Belarusian bureaucracy, the most influential group in Belarusian society, has much less understanding of the EU Read more
In the past, the West has focused on educating human rights and opposition political activists about the EU and its values. But the Belarusian bureaucracy, the most influential group in Belarusian society, has much less understanding of the EU; it mainly gets its information from Russia-dominated media.
Brussels should increase its work in experience transfer and should intensify educational programmes for officials (particularly the younger ones), focusing not on general geopolitical contradictions but on practical technical regulations, standards, and procedures. By engaging officials at all levels in meaningful cooperation, the EU will stimulate appetite for reforms in Belarus.
The EU has paid insufficient attention to the role of national identity in Belarus. For instance, the European Humanities University in Lithuania, one of the largest donor-supported projects, has slowly drifted from being Belarus-focused to catering for a larger group of Russian-speakers in the former Soviet space. However, without the development of a stronger national identity, Belarus could easily become a part of Russia, particularly after Lukashenka is gone.
Civil society groups should be supported, but so should the cautious steps of the Belarusian authorities, who are afraid to anger the Russian nationalists now dominant in Russia. This support should take the form not just of moral encouragement but also of concrete long-term programmes. This is one of the areas in which the interests of the Belarusian authorities, civil society, and the EU coincide.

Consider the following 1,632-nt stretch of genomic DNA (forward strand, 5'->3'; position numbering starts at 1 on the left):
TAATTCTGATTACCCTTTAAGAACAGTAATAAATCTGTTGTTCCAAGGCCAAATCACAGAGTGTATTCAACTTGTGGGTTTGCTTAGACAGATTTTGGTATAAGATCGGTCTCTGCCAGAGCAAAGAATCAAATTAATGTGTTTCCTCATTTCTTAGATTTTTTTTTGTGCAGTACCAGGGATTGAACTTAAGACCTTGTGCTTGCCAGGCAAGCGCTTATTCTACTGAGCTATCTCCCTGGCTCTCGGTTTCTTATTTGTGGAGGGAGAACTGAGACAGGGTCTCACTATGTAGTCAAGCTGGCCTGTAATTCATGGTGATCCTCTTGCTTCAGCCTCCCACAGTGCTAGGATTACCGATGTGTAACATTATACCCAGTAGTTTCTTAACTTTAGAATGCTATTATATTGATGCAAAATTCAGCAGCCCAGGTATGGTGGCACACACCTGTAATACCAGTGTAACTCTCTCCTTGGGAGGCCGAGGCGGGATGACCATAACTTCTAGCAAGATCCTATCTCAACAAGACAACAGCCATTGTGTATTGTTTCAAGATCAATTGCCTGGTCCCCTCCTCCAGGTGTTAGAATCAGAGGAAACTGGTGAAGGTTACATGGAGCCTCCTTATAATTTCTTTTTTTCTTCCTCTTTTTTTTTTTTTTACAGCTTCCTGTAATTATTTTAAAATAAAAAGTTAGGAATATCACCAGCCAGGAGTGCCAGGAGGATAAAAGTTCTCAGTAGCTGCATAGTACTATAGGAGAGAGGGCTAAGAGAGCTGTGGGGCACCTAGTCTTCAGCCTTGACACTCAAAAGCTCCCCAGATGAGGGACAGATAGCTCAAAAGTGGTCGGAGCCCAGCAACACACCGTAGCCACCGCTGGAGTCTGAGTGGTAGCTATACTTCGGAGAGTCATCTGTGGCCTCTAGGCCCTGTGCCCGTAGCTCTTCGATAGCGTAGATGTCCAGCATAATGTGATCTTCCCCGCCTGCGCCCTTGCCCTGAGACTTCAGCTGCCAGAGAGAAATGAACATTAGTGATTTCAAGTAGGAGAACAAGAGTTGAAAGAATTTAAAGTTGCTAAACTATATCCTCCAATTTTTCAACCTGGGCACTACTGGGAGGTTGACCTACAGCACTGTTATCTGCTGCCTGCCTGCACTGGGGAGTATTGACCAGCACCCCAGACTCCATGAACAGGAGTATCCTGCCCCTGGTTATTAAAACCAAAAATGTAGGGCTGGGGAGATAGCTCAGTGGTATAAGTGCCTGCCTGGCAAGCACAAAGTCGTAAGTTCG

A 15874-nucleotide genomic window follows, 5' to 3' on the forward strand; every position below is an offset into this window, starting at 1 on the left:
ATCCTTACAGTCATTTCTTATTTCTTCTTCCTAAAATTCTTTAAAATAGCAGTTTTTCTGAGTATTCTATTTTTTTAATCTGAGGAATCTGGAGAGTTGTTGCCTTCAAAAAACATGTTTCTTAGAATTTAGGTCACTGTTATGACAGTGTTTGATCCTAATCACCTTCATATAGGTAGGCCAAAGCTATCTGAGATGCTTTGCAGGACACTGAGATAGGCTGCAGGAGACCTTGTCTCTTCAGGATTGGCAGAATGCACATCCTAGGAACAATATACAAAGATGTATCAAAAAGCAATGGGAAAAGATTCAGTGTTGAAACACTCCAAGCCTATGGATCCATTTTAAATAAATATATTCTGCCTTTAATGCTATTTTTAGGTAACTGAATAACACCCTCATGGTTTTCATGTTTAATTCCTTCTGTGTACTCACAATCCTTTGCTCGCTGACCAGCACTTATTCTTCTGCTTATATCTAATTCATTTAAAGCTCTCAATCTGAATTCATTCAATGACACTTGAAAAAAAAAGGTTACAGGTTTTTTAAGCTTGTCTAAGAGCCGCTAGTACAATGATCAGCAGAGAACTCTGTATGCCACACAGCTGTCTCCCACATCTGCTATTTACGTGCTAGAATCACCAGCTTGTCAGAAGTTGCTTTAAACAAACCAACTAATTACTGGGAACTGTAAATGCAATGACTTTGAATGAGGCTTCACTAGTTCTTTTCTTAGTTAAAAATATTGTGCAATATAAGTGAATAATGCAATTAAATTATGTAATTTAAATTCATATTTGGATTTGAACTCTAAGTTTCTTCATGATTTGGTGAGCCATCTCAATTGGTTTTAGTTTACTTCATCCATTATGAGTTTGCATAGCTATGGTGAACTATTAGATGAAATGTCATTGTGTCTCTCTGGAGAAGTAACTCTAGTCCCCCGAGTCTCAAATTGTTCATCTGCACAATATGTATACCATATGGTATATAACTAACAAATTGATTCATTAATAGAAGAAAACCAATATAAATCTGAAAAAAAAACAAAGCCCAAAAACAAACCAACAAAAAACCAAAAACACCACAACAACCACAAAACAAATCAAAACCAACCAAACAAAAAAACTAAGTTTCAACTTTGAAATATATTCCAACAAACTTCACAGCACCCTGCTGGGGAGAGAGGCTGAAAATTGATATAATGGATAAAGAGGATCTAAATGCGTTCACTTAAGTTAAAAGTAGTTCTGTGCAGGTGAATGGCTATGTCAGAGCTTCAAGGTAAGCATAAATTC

Belarus receives more Schengen visas per capita than any other country but most of these visas are issued for only a few days or months Read more
Lowering the visa barrier by decreasing visa fees and making them free for many categories of Belarusians would also strengthen pro-European sentiment in wider Belarusian society, as would developing business and civil society contacts.
Currently Belarus receives more Schengen visas per capita than any other country. But most of these visas are issued for only a few days or months, forcing Belarusians to submit repeatedly to expensive, tedious and sometimes humiliating visa procedures. The EU should issue more multiple-year visas for Belarusians who have a good history of travelling to the EU. This should become a rule rather than an exception.
The EU's scholarship programmes, such as the European Scholarship Scheme for Young Belarusians, should be expanded to include exchanges of PhD students and academics. However, it is not enough to help young people leave Belarus and study at Western universities. It is equally important to create fellowship programmes to support Western-qualified Belarusians in returning to their home country to work in education, public sector, or policy- oriented organisations. That would address Belarus’s need for Western expertise and alleviate the brain-drain problem.
Although the Eastern Partnership has largely failed to reach its objectives on Belarus, it is important to keep Belarus involved even just as a formal member of this club, to enable it to cooperate with Ukraine and other countries of the region on matters of mutual interest. Clearly, the current Belarusian leadership remains uninterested in the prospect of joining the EU, which means that it has a very different motivation to leaders of countries such as Ukraine. This means a more individualised approach is needed.
Finally, many of the problems Belarus faces are similar to those of Ukraine. This should lead to the encouragement and funding of cooperation between Belarus and Ukraine at all levels (state and non-state), including common research initiatives, grant programmes, and exchange schemes for academics and policymakers.
- Read full paper From Sanctions to Summits: Belarus after the Ukraine Crisis.
- Чытаць цалкам Ад санкцый да самітаў: Беларусь пасля крызісу ва Украіне